Politics, Elections, & the Presidency: a Video Conversation with Thomas Jefferson
You once said “The lamentable resource of war is not authorized for evils of imagination, but for those actual injuries only, which would be more destructive of our wellness than war itself.” That was in 1801. A few years before, in 1794, you said “War is as much a punishment to the punisher as to the sufferer.” Is there an argument that you could endorse for launching a war to pre-empt “actual injuries?” To your mind, how certain of “actual injuries” in advance would the nation have to be to justify accepting the punishment of armed conflict?

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Answer:
This is a very good question. How are we to be certain what actual injuries are if they have not occurred? In fact, I have often said it is amongst the Decalogue of what I consider good common sense – how much pain un-occurred evil costs us. You are quite correct to proclaim war through the imagination of what could be evil is an unjust and in my mind illegal proclamation of war.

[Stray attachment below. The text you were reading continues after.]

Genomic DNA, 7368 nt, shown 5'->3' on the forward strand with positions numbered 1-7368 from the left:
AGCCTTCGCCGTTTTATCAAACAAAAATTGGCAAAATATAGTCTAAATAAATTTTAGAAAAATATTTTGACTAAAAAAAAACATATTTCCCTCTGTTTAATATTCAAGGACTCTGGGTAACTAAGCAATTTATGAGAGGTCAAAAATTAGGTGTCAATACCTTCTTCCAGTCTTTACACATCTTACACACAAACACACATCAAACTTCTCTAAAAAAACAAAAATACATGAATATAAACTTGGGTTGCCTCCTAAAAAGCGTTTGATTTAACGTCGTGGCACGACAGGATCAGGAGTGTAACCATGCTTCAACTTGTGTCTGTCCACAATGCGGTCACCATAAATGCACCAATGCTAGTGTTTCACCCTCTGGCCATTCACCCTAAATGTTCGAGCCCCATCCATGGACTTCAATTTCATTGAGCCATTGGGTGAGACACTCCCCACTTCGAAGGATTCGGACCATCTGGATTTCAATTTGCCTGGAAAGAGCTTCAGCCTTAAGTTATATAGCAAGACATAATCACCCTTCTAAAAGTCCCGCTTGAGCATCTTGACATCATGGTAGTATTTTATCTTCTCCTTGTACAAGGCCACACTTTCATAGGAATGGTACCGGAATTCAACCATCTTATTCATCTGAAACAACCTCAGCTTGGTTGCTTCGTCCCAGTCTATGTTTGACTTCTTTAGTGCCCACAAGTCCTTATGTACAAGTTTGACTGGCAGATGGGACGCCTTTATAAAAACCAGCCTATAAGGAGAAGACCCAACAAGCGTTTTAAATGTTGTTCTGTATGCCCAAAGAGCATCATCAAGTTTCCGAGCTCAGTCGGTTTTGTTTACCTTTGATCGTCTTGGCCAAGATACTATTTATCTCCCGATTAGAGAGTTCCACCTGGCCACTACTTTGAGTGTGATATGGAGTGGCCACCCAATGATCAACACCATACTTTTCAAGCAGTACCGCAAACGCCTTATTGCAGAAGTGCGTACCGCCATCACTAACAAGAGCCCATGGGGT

The only justification of war is in our self-defense, when we are attacked, as we were when I first took up the reins of office as chief magistrate, attacked once more, I might admit, by the Barbary pirates, who had attacked and terrorized our merchant shipping for many, many years, and it was tolerated in the administrations of President Washington and Adams but not so in mine. I called for a retaliation that we did not have to suffer for any further payment of tribute and that we might have to suffer future generations from being engaged the same. That was a direct attack upon our commerce and as well a retaliation a direct attack upon these Barbary kingdoms.

But beyond that, no, we could be afeard of the wars between France and England and try to protect and defend ourselves by going to war with either of the two, but I tried to prevent that with the imposition of an embargo and consider it successful in disallowing us to be engaged in those foreign politics.